The Phoenix Grange voted unanimously this week to support GMO-Free Jackson County's efforts to ban genetically modified crops here.
Grange Master Linda Helm, a member of a farm family that goes back many generations, said "a lot of small farmers are suffering" because their seeds acquire genetically modified organisms through air- or animal-borne pollen.
And because GMOs are patented, the farmers could be liable for payments to the corporate owner of the altered gene.
"My great-grandparents would roll over in their graves if they could see what's happened to our seed and food," she said.
About 15 grange members were present for Tuesday's vote supporting a ballot measure banning GMOs. GMO-Free Jackson County must gather 4,662 signatures to put the measure on the ballot, though it's too late for the November election.
The Jackson County Farm Bureau opposes banning GMOs, saying such crops are pest- and herbicide-resistant and can reduce the use of pesticides. Farm Bureau spokesman Ron Bjork has said many local farmers are eager to plant Roundup-tolerant alfalfa in their fields because it will produce better crop yields.
Grange members had heard from an array of speakers on the subject in the past few months, said grange chaplain Jason Couch.
There was no debate on the resolution, but members had spoken about the issue in previous meetings, said Couch. He added he had made a pitch for the ban based on the harmful effects of GMOs on bees, "which we need more than Monsanto," the maker of many GMO genes.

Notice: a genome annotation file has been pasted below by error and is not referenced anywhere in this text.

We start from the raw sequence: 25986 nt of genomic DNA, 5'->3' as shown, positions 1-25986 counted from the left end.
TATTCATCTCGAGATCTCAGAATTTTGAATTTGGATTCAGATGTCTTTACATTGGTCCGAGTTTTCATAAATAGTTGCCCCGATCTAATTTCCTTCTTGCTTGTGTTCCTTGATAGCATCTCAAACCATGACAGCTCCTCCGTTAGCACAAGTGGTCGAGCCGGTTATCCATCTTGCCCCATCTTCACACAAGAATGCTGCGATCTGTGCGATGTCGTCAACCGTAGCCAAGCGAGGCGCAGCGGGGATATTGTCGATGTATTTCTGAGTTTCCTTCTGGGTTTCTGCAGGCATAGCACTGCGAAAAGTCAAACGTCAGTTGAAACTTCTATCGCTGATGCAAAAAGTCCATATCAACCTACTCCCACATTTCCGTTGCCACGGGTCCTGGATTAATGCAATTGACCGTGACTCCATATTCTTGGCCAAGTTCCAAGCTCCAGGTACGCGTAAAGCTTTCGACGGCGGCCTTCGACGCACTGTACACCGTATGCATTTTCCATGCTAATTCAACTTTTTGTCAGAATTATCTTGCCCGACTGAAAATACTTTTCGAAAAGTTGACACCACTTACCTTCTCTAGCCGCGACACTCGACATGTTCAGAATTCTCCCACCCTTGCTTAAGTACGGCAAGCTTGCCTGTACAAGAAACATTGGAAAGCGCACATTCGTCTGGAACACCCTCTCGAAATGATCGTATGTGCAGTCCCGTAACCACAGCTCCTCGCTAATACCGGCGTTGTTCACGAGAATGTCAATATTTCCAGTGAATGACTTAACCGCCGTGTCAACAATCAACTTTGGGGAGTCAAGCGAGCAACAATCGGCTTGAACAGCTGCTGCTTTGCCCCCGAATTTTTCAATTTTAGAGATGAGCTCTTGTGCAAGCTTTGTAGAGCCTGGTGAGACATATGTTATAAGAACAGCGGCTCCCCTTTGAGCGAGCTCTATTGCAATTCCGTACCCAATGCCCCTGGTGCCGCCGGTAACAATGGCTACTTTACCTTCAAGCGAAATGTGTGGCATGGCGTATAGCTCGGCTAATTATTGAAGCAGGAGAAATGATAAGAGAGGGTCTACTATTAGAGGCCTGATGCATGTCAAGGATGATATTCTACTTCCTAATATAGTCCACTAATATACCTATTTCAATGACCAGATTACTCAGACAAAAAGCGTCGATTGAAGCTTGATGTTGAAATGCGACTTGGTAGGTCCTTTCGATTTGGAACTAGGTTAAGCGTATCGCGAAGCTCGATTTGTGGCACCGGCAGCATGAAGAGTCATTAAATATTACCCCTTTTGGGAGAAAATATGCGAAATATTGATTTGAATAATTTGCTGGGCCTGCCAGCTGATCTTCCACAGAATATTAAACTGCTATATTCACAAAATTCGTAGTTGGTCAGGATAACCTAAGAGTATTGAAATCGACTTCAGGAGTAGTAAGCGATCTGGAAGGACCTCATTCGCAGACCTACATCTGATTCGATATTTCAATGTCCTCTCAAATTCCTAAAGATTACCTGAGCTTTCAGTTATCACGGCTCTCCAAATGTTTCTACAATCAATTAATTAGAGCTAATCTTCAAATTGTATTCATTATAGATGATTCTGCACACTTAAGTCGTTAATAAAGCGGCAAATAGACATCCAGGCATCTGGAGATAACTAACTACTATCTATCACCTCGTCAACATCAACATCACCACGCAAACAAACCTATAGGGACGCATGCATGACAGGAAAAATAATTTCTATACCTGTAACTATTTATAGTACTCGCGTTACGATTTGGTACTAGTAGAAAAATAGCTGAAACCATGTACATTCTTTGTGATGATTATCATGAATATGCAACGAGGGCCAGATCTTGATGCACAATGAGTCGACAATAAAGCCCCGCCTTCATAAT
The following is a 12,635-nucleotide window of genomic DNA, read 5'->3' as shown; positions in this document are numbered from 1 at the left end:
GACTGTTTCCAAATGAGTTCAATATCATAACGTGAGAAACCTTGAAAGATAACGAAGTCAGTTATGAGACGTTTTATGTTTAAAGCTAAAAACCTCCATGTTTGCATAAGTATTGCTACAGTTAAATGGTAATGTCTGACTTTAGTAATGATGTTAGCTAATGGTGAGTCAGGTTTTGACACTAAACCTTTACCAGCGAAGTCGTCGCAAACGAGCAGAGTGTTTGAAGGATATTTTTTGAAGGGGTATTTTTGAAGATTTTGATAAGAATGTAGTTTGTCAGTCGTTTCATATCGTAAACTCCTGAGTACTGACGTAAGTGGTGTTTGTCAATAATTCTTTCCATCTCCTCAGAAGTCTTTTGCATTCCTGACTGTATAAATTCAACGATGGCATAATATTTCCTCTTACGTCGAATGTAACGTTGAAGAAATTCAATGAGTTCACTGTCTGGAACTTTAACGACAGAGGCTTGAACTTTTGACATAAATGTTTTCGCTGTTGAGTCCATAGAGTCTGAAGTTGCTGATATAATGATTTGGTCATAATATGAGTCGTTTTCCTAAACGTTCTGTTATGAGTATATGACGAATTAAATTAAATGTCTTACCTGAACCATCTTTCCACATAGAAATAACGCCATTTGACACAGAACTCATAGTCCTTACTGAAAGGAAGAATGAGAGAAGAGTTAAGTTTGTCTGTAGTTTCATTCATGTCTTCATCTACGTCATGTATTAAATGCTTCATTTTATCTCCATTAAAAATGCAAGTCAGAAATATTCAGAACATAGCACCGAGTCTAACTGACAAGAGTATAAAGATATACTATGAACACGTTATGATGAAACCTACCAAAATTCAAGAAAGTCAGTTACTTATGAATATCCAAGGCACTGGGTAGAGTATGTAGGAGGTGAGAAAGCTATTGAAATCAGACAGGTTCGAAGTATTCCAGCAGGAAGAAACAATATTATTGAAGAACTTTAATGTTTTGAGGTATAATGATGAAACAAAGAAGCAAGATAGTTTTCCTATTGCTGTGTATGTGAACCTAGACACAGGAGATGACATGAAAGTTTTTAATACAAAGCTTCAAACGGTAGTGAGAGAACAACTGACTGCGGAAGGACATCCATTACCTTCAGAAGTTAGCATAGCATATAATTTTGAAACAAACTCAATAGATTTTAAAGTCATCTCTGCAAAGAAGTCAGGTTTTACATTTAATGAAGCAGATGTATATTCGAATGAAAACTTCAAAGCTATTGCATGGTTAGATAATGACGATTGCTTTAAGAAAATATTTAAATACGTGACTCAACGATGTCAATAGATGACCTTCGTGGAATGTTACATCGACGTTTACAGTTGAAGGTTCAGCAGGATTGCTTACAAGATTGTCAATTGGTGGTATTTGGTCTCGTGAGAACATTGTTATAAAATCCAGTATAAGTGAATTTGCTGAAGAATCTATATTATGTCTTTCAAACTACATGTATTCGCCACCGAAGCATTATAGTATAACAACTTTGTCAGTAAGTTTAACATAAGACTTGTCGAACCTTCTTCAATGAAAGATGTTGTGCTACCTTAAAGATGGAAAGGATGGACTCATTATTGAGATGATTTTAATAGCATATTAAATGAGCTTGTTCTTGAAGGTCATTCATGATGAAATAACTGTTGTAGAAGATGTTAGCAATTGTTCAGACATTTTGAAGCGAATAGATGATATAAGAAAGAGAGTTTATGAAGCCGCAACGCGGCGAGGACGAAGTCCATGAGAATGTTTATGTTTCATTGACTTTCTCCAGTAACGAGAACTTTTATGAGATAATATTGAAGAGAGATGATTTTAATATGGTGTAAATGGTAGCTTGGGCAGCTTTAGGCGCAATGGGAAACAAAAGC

"GMO plants, engineered to be Roundup-resistant, these befuddle bees," Couch said.
Grange Overseer Chuck McGilvray of Central Point said he supports the ban because GMO fields are being planted closer than the allowable 4-mile buffer to conventional crops.
"I'm tremendously concerned, even with the smallest garden," he said.
Grange member Colista Bailey of Jacksonville supports a public vote on the proposal but said there isn't enough hard information yet to decide how to vote at the polls.
"I'm concerned about the organic farmers being put out of business. They do a good thing," said Bailey. "And I'm concerned about our food supply getting altered too much. A lot of hybrids don't reproduce like the originals."
GMO-Free leader Chris Hardy said a ban has support among both older folks and youths, "people who believe agriculture should be close to the land and bio-tech should be about the lab. I have a lot of optimism about the opportunities for young farmers in this."
Couch said the same question will be voted on by the Pomona, or countywide grange, in September.
John Darling is a freelance writer living in Ashland. Email him at firstname.lastname@example.org.